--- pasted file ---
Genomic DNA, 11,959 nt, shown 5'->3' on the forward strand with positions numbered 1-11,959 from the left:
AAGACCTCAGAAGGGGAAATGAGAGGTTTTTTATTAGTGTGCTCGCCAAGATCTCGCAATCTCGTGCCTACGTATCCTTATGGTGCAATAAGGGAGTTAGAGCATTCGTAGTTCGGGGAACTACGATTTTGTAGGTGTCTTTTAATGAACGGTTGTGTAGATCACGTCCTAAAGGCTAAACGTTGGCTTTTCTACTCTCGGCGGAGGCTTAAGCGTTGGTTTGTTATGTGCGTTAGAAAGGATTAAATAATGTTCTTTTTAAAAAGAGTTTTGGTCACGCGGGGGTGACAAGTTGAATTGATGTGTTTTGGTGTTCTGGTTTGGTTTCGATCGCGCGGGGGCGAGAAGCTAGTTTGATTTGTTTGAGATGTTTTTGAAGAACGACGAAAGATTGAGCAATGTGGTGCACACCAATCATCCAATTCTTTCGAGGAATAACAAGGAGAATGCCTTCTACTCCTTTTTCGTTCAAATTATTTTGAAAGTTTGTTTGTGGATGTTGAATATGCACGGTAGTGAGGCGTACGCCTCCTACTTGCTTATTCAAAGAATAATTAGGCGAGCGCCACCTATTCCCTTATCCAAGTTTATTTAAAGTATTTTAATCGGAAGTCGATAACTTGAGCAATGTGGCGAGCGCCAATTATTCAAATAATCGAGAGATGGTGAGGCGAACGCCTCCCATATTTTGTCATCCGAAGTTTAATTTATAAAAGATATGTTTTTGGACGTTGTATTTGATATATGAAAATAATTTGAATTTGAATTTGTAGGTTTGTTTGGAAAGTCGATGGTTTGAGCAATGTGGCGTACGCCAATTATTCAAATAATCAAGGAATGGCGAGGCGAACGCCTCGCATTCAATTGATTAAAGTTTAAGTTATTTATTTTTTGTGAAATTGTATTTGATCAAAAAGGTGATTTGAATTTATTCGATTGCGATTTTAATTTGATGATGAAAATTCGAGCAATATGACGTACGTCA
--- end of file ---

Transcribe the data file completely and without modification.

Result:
Genomic DNA, 11,959 nt, shown 5'->3' on the forward strand with positions numbered 1-11,959 from the left:
AAGACCTCAGAAGGGGAAATGAGAGGTTTTTTATTAGTGTGCTCGCCAAGATCTCGCAATCTCGTGCCTACGTATCCTTATGGTGCAATAAGGGAGTTAGAGCATTCGTAGTTCGGGGAACTACGATTTTGTAGGTGTCTTTTAATGAACGGTTGTGTAGATCACGTCCTAAAGGCTAAACGTTGGCTTTTCTACTCTCGGCGGAGGCTTAAGCGTTGGTTTGTTATGTGCGTTAGAAAGGATTAAATAATGTTCTTTTTAAAAAGAGTTTTGGTCACGCGGGGGTGACAAGTTGAATTGATGTGTTTTGGTGTTCTGGTTTGGTTTCGATCGCGCGGGGGCGAGAAGCTAGTTTGATTTGTTTGAGATGTTTTTGAAGAACGACGAAAGATTGAGCAATGTGGTGCACACCAATCATCCAATTCTTTCGAGGAATAACAAGGAGAATGCCTTCTACTCCTTTTTCGTTCAAATTATTTTGAAAGTTTGTTTGTGGATGTTGAATATGCACGGTAGTGAGGCGTACGCCTCCTACTTGCTTATTCAAAGAATAATTAGGCGAGCGCCACCTATTCCCTTATCCAAGTTTATTTAAAGTATTTTAATCGGAAGTCGATAACTTGAGCAATGTGGCGAGCGCCAATTATTCAAATAATCGAGAGATGGTGAGGCGAACGCCTCCCATATTTTGTCATCCGAAGTTTAATTTATAAAAGATATGTTTTTGGACGTTGTATTTGATATATGAAAATAATTTGAATTTGAATTTGTAGGTTTGTTTGGAAAGTCGATGGTTTGAGCAATGTGGCGTACGCCAATTATTCAAATAATCAAGGAATGGCGAGGCGAACGCCTCGCATTCAATTGATTAAAGTTTAAGTTATTTATTTTTTGTGAAATTGTATTTGATCAAAAAGGTGATTTGAATTTATTCGATTGCGATTTTAATTTGATGATGAAAATTCGAGCAATATGACGTACGTCA